Van Halen III|
Artist: Van Halen
Last Reviewed On: August 1, 2000 (by Michelle)
on August 1, 2000
Van Halen III is an interesting album to say the least. No, it isn't your typical Van Halen fare. VH III opens with "Neworld", perhaps a fitting opener considering the fact this album is quite a bit of a step out from the usual VH rock. A "New World" so to speak. I like it though, it's almost as if to say 'welcome to the new VH, sit down, open your ears, and see if you get what we're trying to do". "Without You" the first, and only hit single from the album is a song that defiantly gets you thinking, right on, VH did it again! The rest of the album is filled with songs like "one I want", with it's oh so Cherone style lyrics. And I give the guy credit, he brings back a DLR type of lyrical style, that has been missing throughout the Sammy years. Though, the first thing you notice with this song is that Gary doesn't sound like himself. He has a great voice, and it has always been captured amazingly on all of Extreme's records, but somehow, this time, it isn't right. He sounds strained, and it can grate on your ears. But being a VH fan, I really want to love this album, the music is great, but the production, in a word, stinks. Which is too bad, cause I think if Gary's singing had been captured right, and the production better, this album really could have shined.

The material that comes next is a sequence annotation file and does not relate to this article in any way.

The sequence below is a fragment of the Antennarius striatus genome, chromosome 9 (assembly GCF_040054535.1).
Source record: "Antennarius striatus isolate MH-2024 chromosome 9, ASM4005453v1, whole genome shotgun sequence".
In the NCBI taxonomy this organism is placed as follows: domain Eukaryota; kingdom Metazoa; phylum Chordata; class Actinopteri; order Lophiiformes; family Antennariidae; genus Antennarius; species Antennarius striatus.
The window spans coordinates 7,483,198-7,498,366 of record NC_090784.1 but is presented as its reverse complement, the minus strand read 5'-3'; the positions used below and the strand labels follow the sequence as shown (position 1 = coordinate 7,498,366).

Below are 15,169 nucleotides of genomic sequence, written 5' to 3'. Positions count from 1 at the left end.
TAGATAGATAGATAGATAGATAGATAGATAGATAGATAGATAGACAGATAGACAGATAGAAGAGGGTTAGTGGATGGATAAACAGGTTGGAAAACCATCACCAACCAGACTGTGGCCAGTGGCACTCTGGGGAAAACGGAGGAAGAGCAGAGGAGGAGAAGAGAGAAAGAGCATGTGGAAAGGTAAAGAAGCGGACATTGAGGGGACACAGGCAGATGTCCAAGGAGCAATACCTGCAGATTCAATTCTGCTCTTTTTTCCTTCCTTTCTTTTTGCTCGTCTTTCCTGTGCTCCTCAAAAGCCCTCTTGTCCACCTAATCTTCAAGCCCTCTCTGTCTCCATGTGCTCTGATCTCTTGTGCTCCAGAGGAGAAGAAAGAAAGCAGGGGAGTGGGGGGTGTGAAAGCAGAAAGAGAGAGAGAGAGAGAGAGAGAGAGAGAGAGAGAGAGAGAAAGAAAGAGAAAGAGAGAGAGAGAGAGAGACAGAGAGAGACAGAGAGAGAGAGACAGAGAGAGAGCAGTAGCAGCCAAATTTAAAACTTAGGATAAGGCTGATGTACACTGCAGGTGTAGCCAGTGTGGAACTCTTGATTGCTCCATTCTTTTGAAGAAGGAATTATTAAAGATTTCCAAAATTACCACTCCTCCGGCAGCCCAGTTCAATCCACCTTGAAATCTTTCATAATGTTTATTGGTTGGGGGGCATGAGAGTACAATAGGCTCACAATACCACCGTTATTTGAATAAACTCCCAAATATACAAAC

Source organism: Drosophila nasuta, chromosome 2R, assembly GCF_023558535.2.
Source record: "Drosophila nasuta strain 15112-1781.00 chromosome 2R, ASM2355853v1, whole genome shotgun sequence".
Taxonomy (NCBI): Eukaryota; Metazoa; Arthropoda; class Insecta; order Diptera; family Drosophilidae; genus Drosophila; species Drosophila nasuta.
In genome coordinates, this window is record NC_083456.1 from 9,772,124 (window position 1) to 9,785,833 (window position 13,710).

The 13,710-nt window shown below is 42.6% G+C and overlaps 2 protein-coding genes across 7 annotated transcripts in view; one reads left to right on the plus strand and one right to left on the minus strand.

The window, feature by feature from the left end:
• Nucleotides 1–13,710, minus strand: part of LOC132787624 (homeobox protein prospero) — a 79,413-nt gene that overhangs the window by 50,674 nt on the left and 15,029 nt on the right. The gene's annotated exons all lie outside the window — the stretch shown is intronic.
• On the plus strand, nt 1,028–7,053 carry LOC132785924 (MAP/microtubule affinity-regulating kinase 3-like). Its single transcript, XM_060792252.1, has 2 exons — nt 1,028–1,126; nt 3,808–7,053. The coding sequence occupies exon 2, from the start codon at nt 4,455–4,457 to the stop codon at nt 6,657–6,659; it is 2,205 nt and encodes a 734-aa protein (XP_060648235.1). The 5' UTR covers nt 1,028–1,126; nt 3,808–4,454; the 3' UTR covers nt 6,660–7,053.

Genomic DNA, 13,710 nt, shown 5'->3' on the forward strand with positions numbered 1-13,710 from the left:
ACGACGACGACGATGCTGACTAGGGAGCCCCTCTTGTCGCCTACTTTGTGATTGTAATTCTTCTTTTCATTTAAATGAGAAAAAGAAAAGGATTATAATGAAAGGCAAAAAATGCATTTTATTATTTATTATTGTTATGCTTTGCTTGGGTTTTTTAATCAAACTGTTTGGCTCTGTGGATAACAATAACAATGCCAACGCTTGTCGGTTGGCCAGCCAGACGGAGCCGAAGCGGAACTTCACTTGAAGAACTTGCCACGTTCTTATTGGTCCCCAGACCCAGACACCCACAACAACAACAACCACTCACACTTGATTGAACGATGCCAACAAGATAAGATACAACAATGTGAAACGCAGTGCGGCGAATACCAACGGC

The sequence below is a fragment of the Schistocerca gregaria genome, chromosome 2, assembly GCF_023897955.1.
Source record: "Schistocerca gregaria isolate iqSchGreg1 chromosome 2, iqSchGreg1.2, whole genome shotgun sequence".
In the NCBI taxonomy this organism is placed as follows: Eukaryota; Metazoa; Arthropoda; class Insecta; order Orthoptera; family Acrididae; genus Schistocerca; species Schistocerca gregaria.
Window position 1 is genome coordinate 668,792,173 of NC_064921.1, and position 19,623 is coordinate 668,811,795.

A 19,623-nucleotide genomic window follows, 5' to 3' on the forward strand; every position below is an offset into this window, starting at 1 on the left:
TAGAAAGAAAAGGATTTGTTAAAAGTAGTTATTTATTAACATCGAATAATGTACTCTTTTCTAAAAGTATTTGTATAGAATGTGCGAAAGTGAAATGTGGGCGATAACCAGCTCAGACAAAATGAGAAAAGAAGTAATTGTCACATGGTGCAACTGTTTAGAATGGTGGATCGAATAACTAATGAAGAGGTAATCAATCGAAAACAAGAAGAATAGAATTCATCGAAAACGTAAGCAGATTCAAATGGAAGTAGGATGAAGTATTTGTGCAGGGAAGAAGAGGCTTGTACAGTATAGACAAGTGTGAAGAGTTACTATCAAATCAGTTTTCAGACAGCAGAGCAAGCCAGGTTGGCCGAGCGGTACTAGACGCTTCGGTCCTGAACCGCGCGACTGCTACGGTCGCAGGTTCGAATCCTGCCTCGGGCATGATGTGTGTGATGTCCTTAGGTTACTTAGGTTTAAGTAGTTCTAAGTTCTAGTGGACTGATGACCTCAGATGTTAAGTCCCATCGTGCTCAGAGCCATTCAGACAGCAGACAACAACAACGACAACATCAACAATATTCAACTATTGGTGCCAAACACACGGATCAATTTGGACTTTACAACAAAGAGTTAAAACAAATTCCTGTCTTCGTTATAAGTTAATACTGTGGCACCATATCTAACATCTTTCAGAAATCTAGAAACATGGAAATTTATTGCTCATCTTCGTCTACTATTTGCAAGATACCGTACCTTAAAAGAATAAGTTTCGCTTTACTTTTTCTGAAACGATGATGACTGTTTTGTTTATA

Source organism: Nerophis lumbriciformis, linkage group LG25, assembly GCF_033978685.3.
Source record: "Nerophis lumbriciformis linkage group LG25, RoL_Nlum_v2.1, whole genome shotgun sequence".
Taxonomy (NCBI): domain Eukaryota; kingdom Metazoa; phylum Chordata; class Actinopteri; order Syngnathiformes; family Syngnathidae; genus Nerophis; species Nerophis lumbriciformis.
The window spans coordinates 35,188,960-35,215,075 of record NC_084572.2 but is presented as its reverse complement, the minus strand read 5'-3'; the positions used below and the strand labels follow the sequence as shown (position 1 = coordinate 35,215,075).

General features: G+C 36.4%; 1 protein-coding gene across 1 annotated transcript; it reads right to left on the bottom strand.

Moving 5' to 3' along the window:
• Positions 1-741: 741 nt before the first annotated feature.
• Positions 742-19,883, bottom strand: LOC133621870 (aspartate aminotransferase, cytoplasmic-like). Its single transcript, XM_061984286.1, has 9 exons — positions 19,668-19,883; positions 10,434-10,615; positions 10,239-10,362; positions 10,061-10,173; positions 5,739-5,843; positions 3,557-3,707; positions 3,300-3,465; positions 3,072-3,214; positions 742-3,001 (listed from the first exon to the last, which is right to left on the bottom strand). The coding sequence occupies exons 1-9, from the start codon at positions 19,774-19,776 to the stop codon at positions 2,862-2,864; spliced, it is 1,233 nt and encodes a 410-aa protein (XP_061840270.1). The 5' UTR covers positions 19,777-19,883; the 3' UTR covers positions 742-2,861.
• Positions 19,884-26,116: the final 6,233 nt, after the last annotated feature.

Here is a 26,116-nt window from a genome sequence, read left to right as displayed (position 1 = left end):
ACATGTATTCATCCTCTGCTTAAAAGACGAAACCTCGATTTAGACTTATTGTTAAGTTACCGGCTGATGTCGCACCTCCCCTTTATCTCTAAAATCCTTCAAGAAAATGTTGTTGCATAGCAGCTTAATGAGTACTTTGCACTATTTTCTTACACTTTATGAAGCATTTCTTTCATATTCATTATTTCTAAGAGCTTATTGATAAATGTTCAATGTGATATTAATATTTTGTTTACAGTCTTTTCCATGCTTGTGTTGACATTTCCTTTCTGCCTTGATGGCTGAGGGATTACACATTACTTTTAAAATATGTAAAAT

Again however, we have the what-has-become-too-typical-VH-pop-ballad, only this time they manage to take it a step further, they practically hit adult contemporary status with "Once". Why they choose to do this, I don't know. Stretching their legs I spose, which in itself is a good thing, but I really don't like this kind of thing on a Van Halen album. It doesn't belong, and it doesn't fit. No matter how much I want to like it.
"Josephina" has a very Queen feel to it. Which is good. I love Queen, and Extreme had that influence as well, which was nice to see carried over. Still, the song lacks something, possibly more production problems. That just plagues this album to it's core. "Year to the day" is clearly an album highlight. Like "Feelin'" from Balance, it has passion, and feeling to it, and an amazing guitar solo. I hope they continue to do songs like this. It shows the maturity of the band more then anything else they do in my opinion. Then of course the album closes with "How Many Say I". This is a song that is better left on a Roger Waters album. First time Eddie sings lead, probably the last. And that's fine. I view this album as an experiment. Not a failed one either, just an experiment. And we all know the reason a person experiments is to learn, and this album to me, is one huge lesson. Hopefully, the lessons learned will only make the next record that much better.
-- Scott and Michelle